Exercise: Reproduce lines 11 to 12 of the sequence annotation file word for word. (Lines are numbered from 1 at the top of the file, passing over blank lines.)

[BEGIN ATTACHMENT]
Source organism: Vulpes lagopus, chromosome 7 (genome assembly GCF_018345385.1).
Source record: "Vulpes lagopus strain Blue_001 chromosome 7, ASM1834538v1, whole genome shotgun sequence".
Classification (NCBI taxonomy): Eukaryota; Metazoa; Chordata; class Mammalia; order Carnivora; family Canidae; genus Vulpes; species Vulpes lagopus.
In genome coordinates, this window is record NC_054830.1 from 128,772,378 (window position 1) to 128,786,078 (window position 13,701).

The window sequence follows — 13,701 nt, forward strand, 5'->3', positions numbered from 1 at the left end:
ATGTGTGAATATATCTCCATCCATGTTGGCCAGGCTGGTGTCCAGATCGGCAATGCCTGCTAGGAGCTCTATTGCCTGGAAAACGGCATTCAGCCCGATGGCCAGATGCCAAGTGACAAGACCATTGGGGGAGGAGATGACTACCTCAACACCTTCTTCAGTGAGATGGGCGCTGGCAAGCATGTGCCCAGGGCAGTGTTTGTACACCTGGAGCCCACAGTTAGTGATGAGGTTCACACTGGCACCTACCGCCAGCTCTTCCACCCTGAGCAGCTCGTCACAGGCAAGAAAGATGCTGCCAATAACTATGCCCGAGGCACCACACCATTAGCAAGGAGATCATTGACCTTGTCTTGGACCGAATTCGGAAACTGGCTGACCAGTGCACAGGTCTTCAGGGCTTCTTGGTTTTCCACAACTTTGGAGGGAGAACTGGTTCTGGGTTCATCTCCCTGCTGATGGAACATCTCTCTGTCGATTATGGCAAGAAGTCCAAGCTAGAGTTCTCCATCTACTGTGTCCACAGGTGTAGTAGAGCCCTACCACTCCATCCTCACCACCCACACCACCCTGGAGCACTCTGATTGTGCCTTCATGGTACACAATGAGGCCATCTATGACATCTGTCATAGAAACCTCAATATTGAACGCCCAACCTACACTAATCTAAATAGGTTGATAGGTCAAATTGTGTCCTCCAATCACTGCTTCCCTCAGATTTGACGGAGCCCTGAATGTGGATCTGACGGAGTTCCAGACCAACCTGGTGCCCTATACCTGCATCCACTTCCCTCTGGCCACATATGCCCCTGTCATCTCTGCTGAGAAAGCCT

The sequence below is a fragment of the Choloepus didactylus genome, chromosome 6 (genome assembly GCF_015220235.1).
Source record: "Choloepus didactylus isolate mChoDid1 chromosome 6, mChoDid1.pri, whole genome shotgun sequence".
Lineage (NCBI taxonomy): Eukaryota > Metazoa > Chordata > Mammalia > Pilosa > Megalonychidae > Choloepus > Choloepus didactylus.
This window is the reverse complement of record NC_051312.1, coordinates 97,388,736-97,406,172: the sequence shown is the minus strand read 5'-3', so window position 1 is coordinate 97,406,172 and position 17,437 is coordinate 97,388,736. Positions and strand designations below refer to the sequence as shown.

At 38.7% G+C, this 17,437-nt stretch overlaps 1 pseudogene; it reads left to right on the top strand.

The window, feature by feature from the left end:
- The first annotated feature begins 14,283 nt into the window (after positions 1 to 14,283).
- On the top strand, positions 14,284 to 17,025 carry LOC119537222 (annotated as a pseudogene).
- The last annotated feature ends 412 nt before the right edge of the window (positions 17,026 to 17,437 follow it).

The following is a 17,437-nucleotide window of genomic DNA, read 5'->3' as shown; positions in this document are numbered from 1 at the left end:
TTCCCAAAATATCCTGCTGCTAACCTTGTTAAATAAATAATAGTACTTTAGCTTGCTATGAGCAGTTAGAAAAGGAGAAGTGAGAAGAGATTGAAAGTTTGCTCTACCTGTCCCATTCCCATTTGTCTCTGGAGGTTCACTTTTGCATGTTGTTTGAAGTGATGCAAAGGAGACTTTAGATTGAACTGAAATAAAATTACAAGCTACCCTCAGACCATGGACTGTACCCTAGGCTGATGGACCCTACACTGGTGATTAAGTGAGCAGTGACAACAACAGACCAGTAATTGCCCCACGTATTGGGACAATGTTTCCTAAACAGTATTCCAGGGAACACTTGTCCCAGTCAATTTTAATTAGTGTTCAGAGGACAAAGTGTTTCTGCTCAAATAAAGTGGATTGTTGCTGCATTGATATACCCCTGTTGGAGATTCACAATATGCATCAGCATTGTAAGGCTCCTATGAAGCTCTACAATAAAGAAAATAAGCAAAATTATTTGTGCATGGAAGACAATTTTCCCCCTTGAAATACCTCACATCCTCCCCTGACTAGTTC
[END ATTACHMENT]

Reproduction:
At 38.7% G+C, this 17,437-nt stretch overlaps 1 pseudogene; it reads left to right on the top strand.

The window, feature by feature from the left end: